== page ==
As we continue with our theme of Sustainability throughout the month of April, in support of World Earth Day, we asked Scott Bergeron for his thoughts on ESG in the maritime industry.
What does ESG mean to the maritime industry?
In the maritime industry, ESG principles are becoming increasingly important as companies strive to reduce their environmental impact and ensure responsible labour practices. The industry is working to align its business practices with the United Nations 17 Sustainable Development Goals. The risks of making wrong decisions on sustainability issues, due to insufficient research or understanding, is more significant now than it has ever been. Companies are investing in cleaner technologies and practices such as fuel efficiency, renewable energy, hardware solutions, digitalisation, and waste management to reduce their carbon footprint and protect the ocean and its inhabitants. They are also focusing on social responsibility by looking into the welfare of their employees, both on shore and at sea, in respect to occupational health, and safety, and collaborating with local communities to ensure that their operations are beneficial to the area.
Finally, companies are focusing on governance by ensuring that their code of conduct is consistent with society and community expectations. Often extending these corporate governance requirements to their suppliers (such as with the IMPA Act for responsible supply chain management). Management training in ethics and anti-corruption, diversity, and cybersecurity also play a significant role in the industries governance strategy.
Why is ESG particularly important to the maritime industry?
ESG is particularly important in the industry because shipping transports about 80% of all traded goods and the shipping industry is responsible for 3% of the worldwide greenhouse gas emissions. ESG helps ensure that the maritime industry considers the long-term sustainability of their operations and that their activities are conducted responsibly and in compliance with applicable regulations. Additionally, shipping companies that demonstrate a commitment to ESG initiatives can attract investment capital and secure insurance at more favorable terms, helping them to remain competitive in an increasingly challenging market.
What are the benefits of an ESG strategy?
ESG factors can help identify and manage a variety of risks, including reputational, regulatory, and environmental risks. Studies have shown that properly implemented ESG strategies can result in positive financial returns over the long term. ESG-focused companies are becoming increasingly attractive to clients, investors, and prospective employees, especially those that are socially conscious and value-driven. ESG strategies can also lead to improved performance, both financial and operational, and enhanced corporate governance, resulting in more informed decision-making and higher transparency. ESG strategies can result in a more engaged and loyal workforce, leading to improved employee productivity and morale.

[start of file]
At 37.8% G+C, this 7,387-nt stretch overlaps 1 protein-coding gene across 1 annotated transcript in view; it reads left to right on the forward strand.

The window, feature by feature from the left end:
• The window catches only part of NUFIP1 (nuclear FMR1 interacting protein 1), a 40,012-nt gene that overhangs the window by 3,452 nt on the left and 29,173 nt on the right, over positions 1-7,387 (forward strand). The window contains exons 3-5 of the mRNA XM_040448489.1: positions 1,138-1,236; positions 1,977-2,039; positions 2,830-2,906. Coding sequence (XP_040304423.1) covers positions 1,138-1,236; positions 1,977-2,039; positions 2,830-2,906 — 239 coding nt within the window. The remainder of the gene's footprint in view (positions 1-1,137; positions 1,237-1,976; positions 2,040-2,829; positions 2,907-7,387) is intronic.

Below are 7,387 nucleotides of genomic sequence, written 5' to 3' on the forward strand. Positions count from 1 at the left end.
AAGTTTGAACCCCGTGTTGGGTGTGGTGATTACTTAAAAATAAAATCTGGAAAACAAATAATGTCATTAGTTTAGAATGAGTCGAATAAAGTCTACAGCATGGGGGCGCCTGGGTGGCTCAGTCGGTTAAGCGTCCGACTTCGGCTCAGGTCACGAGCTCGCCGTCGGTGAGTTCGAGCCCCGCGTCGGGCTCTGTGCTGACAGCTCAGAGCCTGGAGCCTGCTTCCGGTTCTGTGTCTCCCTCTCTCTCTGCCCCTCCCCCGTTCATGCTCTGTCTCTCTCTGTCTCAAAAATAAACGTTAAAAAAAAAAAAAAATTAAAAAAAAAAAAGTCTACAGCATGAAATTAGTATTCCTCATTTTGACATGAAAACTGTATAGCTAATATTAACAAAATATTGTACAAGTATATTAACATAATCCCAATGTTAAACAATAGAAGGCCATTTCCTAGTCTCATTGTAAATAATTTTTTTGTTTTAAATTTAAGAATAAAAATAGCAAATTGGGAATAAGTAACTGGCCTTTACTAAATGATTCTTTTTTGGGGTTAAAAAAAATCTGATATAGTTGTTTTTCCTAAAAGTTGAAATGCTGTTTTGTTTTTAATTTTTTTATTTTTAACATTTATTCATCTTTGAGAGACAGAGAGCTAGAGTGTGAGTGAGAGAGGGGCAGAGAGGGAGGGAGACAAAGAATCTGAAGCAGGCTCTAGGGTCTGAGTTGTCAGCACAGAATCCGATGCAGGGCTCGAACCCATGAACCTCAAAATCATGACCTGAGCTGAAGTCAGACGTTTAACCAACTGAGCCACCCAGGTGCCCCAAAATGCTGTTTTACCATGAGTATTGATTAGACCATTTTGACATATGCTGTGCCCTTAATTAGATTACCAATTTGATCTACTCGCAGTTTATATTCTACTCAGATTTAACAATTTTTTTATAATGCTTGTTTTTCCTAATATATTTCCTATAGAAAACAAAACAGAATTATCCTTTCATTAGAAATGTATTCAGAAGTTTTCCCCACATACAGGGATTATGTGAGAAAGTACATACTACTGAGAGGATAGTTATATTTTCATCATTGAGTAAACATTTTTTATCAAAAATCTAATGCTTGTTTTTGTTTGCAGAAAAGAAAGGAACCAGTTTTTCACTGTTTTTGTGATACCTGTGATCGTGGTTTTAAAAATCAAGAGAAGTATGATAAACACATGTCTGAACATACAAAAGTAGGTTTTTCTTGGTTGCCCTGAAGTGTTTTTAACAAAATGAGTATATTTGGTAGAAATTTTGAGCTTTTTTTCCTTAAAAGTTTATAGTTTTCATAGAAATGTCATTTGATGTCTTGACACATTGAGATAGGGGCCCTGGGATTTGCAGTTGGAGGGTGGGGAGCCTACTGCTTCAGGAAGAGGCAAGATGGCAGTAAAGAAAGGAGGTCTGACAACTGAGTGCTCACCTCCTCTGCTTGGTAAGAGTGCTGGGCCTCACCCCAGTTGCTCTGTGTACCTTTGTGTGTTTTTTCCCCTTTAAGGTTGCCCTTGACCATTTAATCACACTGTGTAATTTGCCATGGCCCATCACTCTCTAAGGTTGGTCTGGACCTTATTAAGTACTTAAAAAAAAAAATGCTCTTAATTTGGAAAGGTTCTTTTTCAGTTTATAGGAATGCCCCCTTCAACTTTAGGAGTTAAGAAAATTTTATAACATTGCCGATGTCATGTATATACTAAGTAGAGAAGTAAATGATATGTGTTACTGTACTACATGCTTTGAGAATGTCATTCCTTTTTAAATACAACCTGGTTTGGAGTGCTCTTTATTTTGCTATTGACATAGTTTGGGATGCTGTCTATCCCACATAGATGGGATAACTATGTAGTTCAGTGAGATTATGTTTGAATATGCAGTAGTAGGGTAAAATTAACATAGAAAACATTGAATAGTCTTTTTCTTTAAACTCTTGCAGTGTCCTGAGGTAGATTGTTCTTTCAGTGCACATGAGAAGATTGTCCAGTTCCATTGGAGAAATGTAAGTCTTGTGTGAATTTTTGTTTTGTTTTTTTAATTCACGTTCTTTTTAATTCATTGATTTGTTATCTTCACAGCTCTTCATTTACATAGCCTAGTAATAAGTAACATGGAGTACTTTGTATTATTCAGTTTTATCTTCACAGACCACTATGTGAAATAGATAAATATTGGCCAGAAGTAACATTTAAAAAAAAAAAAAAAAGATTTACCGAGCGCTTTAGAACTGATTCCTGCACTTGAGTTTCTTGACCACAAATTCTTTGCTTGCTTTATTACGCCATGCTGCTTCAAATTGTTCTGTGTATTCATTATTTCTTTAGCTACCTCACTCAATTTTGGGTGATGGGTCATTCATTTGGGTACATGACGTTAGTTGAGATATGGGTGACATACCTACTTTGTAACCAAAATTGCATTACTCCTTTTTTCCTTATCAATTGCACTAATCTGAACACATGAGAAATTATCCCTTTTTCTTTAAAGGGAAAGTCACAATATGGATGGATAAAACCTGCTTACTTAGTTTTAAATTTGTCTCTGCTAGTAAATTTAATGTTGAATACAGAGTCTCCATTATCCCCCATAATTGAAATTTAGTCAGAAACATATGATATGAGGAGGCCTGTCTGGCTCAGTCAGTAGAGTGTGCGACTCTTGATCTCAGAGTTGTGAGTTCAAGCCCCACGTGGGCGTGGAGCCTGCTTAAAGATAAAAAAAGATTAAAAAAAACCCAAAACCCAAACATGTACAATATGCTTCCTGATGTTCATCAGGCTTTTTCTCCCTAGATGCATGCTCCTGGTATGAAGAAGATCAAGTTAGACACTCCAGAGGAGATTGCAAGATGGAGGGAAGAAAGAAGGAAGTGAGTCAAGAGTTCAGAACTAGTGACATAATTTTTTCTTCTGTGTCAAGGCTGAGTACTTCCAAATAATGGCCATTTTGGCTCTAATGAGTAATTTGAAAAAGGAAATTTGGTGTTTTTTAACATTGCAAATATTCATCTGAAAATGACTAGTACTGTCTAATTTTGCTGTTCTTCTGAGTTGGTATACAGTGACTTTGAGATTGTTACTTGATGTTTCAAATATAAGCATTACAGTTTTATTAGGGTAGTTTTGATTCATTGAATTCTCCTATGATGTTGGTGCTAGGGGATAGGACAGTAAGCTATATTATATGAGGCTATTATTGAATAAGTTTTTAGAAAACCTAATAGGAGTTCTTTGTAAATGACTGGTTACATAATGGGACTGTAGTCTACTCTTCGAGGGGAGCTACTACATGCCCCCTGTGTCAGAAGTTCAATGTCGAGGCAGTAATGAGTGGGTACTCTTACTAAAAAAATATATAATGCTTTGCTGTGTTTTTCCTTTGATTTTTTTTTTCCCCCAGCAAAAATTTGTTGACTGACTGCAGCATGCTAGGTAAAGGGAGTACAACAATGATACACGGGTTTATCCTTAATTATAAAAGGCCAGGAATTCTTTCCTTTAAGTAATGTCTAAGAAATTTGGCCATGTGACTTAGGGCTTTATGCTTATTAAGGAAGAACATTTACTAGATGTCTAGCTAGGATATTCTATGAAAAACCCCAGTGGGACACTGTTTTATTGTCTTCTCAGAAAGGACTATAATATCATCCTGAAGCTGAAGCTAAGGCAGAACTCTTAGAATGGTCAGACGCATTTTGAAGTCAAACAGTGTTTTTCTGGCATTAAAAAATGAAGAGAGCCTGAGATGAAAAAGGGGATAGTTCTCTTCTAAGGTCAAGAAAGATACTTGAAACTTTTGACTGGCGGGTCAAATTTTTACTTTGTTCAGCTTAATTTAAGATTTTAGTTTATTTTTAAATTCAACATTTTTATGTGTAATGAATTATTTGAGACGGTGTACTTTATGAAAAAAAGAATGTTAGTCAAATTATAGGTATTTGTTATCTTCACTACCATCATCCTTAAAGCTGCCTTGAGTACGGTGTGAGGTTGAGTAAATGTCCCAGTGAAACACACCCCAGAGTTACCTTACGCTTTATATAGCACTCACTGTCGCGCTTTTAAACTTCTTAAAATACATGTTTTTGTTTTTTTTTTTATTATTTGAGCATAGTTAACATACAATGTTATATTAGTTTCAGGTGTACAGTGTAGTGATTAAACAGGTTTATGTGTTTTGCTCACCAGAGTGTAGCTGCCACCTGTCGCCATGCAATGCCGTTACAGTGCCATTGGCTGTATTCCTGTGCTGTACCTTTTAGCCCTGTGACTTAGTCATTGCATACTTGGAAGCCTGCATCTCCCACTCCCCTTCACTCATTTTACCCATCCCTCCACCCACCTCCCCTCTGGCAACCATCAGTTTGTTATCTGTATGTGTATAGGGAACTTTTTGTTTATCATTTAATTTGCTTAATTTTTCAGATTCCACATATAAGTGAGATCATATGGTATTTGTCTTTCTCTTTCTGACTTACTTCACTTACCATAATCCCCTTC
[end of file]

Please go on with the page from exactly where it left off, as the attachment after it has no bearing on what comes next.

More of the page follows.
Is there a particular ESG focus for the Maritime Industry in 2023?
The ESG focus for the maritime industry is to align itself to the environmental goals set by the International Maritime Organisation (IMO). The trade press is full of articles about various initiatives and joint ventures investigating a broad array of ideas to decarbonise the maritime industry.
Partnerships, such as Oldendorffs multi-year research agreement with MIT, have been signed to research possibilities to achieve the IMO 2030/50 requirements. Feasibility studies are being made into using alternative fuels instead of the conventional fossil-based fuels used today. Engine designers are exploring how to incorporate these new fuel types. Trials are taking place across the world with ships using biofuels. Fuel saving devices including Becker Mewis Ducts and rudder bulbs are being retrofitted onto ships. Advanced hull coatings, that reduce hydrodynamic drag, and propellor coatings, that reduce marine growth and improve propulsion, are also being tested. Some vessels have long stroke engines and auxiliary engine economisers, which reduce fuel consumption and emissions, in addition, emission abatement technology is being used. There are also initiatives looking into the best way to optimise port calls by collating the information from the vessel, port, and receivers to save fuel and streamline the port operation. The Clydebank Declaration was signed at the COP26 to support the establishment of Green Corridors, these are being used as working examples to accelerate progress in understanding and tackling the decarbonisation of specific shipping routes. Wind assistance is being used by ships in the form of Flettner rotors, sails, or towing kites. These innovations all increase energy efficiency, thereby reducing fuel consumption and the resulting emissions. This demonstrates that the shipping industry is focusing on its responsibility to the environment, however, it still has a long way to go, with no silver bullet and no time to waste.
For more ESG insight, you can follow Scott on LinkedIn